Switzerland? No, This is the Paradise of Smilyan!
By Milena Hristova
"Milk House", says the sign, and after yet another elbow in the winding village road, I am accosted by a regal cow made of....wood.
We have made a cult of the cow, although it does not enjoy the status of a sacred animal, Milkana Yordanova, called here the ideologist, welcomes us with a wide smile to the complex "Milk House" in the Rhodope village of Smilyan. One of the oldest settlements in the Central Rhodope Mountains, it is picturesquely located along the banks of the Arda river, at an altitude of 820 m above the sea.
Hundreds of cow puppets of all colors and sizes meet us once inside the complex hotel, the only hotel in the country which boasts a dairy.
"We have a tradition here," says the ideologist and also manager of the complex, sweeping with a wide gesture the herds of good-natured, lactiferous animals, carefully arranged along the fireplace, tucked inside cupboards and hanging from pillars among the tables in the lunch room.
"Every time a visitor comes to our hotel for the second time, a cow puppet is brought as a present," says Milkana, whose name it seems - fortuitously or not - have predetermined her destiny.
The cozy hotel bears no resemblance to the leviathans from the years of past decades, yet there is no shortage of space. Up in the room there is a whiff of touching hospitality and balconies with a view out over pine and beech forests, vast pastures and lush meadows. In the bath a pocketsize amiable cow gives you a smile once you reach for the soap.
Mention the village of Smilyan to a Bulgarian, and he will be quick to tell you the story of the gigantic kidney beans grown here. But it is as the only producer of yellow cheese in the country that the village is gaining popularity now.
The dairy, part and parcel of "Milky House" complex, is located a few feet away from the hotel. Built with the assistance of the Swiss government, the equipment of the dairy house is designed for the production of hard or semi-hard yellow cheese from Swiss, Italian and Dutch recipes - Emental, Gruyere, Tilsit, Gouda, Parmezan, Pecorino.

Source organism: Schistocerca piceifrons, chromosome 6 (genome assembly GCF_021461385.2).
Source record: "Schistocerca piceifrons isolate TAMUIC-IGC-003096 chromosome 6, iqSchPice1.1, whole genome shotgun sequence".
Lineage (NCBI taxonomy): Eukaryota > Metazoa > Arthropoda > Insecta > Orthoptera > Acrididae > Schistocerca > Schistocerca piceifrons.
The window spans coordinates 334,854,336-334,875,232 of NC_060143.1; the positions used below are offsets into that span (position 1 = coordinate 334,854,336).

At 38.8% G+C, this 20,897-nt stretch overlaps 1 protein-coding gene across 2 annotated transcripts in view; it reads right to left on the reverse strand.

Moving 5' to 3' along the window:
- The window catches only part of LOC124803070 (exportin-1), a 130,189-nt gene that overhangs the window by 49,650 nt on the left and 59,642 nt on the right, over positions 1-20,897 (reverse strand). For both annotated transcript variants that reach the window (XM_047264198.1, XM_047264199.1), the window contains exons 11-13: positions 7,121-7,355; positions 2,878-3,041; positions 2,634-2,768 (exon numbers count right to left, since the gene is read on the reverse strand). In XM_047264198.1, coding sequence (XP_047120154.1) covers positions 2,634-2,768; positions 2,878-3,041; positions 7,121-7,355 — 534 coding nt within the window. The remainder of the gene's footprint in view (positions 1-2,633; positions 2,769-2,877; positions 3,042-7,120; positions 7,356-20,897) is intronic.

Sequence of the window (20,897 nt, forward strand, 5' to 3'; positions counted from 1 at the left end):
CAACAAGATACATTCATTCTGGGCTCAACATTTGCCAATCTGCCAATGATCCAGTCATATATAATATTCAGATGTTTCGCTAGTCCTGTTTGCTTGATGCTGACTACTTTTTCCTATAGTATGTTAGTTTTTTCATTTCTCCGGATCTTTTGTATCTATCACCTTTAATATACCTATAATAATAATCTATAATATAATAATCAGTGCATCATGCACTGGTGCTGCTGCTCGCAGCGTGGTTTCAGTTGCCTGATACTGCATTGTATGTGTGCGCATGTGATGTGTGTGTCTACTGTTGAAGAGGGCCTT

Thus Bulgaria, which proudly claims to have invented the yogurt and given the world the secret to longevity, now proudly puts the start of the yellow cheese tradition. Despite a 100% match in technology, the yellow cheese produced in Bulgaria has its distinctive taste and flavour.
Back in 1994 the Bulgarian market was not prepared for the Swiss yellow cheese and we launched the operations of the dairy with the production of traditional Bulgarian kashkaval, Switzerland-trained technologists from the dairy explain.
Over the years the dairy started the production of yellow cheese, while the taste of Bulgarians got more refined, getting close to that of Europeans. Now found at supermarkets in all Bulgarian cities, yellow cheese is appearing more and more often on the nation's table - the tenderness of a slice of Gouda and the touch of sweetness in a slice of Emental have turned these two into everybody's favorites.
Good hosts care about comfort. I remember an early autumn night fizzing with shooting stars when we dragged kitchen chairs into the garden in front of the hotel for a feast of red wine and patatnik, served with yoghurt. I remember every exhilarating crumb of a generously buttered bread in a biting wind, while climbing a Rhodope Mountains peak. I remember lunching on sun-baked rocks, eating milky cream harvested from the pastures that lapped our chosen spot.
It takes a week for a visitor to have that taste of Smilyan paradise and the dishes prepared here.
In the winter visitors to the hotel most often combine their vacation in Smilyan with trips to the ski runs at the winter resort of Pamporovo, which is located near the village. In the summer tourists may also plan a few days at the Black Sea, though more often than not the sylvan pleasures take the upper hand at the expense of the coastal leisure.
A milky dinner or lunch is the special find on the menu here, an offer one can hardly resist. Visitors to the hotel may taste the whole range of yellow cheese produced at the dairy, as well as milk prepared from the oldest technology in the region.
"It dates back to more than 200 years ago when it was kept in lamb skin bags," the producers at Milk House start to unveil the secrets of their craftsmanship.
Picknickers can choose to dine al fresco on lawns, on canopied terraces or in the shelter of a penthouse, which still houses many of the attributes of good sheep and cow breeders. One can clearly picture them with a cap, red shawl, saddlebags, crook and silyahluk, a bag worn round the waist, where they kept among other things a nosegay from his loved one or magic nosegay to keep wood-nymphs away.
A lively 70-something-year-old woman nimbly crosses the garden in front of the hotel. In her hands she holds a splendid bouquet, while the smile on the face shines over the freshly picked flowers.
Grandma Albena, as she is introduced by my kind hosts, does occasionally the everyday's chores at the dairy. But I see her only as the reincarnation of the spirituality and traditions of the Rhodope Mountains, which, legends say, was the cradle of the mythic musician Orpheus.
"Do you understand me?", she says in a totally incomprehensible to me local dialect and looks at me expectantly.
It is only music that I hear in her voice but without any hesitation I nod assent.
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